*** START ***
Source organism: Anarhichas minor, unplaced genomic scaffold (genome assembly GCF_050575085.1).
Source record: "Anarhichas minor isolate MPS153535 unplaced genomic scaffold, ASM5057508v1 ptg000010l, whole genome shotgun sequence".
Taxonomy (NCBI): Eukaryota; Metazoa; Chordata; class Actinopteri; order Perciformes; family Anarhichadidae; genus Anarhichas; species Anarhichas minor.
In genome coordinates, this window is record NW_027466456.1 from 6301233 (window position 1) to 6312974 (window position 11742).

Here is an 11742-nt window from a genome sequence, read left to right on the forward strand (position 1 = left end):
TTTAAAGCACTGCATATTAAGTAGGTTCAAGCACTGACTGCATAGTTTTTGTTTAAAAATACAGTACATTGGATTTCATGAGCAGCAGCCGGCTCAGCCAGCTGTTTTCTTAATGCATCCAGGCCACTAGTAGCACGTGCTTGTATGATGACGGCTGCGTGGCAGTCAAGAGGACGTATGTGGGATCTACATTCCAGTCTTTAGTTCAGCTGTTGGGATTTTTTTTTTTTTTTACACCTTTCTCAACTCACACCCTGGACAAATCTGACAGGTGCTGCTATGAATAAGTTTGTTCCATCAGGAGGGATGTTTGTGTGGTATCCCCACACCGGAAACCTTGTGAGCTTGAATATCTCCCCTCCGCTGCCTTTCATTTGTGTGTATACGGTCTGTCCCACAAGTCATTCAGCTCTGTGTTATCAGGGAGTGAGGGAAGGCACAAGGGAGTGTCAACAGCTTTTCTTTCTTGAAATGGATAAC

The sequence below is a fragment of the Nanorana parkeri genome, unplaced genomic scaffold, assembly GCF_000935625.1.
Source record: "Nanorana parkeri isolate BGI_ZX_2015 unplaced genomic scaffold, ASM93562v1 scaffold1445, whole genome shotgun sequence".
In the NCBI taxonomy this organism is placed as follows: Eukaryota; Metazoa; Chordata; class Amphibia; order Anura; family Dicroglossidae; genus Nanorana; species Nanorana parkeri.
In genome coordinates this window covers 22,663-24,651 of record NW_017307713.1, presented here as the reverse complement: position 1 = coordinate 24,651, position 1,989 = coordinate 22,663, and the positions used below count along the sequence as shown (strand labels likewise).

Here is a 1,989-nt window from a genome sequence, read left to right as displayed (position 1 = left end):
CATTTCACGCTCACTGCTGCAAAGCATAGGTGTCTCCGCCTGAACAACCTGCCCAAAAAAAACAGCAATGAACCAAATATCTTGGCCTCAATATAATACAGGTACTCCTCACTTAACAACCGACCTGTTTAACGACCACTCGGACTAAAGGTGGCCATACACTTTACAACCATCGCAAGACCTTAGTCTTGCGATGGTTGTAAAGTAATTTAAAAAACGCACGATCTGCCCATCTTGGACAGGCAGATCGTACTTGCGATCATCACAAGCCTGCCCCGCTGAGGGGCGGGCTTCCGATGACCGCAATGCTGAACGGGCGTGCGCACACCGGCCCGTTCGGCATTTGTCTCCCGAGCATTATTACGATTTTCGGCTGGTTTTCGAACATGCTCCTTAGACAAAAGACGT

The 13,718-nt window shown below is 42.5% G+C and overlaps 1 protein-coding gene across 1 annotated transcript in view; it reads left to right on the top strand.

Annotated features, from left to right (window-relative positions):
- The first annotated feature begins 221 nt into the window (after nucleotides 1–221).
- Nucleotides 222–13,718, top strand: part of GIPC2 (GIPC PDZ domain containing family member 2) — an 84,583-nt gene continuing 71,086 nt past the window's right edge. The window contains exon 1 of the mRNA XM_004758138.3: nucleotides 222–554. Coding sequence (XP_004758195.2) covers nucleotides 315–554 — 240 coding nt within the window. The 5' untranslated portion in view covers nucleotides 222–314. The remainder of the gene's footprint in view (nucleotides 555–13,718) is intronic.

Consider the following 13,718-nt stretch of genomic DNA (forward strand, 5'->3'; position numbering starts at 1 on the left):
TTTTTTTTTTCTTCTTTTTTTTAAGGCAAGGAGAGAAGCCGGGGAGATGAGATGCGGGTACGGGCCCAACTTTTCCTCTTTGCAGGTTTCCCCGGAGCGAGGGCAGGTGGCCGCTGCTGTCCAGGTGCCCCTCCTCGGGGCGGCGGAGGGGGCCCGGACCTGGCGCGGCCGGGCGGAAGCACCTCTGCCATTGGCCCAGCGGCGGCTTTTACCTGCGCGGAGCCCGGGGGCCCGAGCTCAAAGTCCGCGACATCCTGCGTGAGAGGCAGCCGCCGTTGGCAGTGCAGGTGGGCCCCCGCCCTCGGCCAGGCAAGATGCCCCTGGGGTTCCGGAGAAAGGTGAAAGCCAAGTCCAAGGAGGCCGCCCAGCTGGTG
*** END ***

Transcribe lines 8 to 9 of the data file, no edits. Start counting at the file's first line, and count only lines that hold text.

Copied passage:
Source record: "Nanorana parkeri isolate BGI_ZX_2015 unplaced genomic scaffold, ASM93562v1 scaffold1445, whole genome shotgun sequence".
In the NCBI taxonomy this organism is placed as follows: Eukaryota; Metazoa; Chordata; class Amphibia; order Anura; family Dicroglossidae; genus Nanorana; species Nanorana parkeri.